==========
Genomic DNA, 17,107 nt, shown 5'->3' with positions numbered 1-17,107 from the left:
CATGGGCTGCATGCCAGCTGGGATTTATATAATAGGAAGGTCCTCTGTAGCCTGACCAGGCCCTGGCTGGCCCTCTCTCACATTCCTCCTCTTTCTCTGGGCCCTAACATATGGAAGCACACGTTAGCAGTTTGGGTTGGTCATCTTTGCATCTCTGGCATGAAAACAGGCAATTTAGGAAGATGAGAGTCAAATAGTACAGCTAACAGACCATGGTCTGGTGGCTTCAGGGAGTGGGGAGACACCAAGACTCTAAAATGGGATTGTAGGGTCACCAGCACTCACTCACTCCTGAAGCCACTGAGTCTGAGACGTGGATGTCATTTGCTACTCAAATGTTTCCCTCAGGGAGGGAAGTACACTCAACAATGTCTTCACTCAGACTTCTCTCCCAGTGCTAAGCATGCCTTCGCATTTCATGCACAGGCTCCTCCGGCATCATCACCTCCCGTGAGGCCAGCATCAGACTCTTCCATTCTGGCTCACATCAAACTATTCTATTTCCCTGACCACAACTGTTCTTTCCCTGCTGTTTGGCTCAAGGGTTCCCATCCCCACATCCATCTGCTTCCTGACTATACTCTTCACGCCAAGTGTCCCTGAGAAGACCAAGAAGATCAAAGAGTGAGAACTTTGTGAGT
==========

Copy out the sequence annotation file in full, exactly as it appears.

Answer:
Genomic DNA, 17,107 nt, shown 5'->3' with positions numbered 1-17,107 from the left:
CATGGGCTGCATGCCAGCTGGGATTTATATAATAGGAAGGTCCTCTGTAGCCTGACCAGGCCCTGGCTGGCCCTCTCTCACATTCCTCCTCTTTCTCTGGGCCCTAACATATGGAAGCACACGTTAGCAGTTTGGGTTGGTCATCTTTGCATCTCTGGCATGAAAACAGGCAATTTAGGAAGATGAGAGTCAAATAGTACAGCTAACAGACCATGGTCTGGTGGCTTCAGGGAGTGGGGAGACACCAAGACTCTAAAATGGGATTGTAGGGTCACCAGCACTCACTCACTCCTGAAGCCACTGAGTCTGAGACGTGGATGTCATTTGCTACTCAAATGTTTCCCTCAGGGAGGGAAGTACACTCAACAATGTCTTCACTCAGACTTCTCTCCCAGTGCTAAGCATGCCTTCGCATTTCATGCACAGGCTCCTCCGGCATCATCACCTCCCGTGAGGCCAGCATCAGACTCTTCCATTCTGGCTCACATCAAACTATTCTATTTCCCTGACCACAACTGTTCTTTCCCTGCTGTTTGGCTCAAGGGTTCCCATCCCCACATCCATCTGCTTCCTGACTATACTCTTCACGCCAAGTGTCCCTGAGAAGACCAAGAAGATCAAAGAGTGAGAACTTTGTGAGT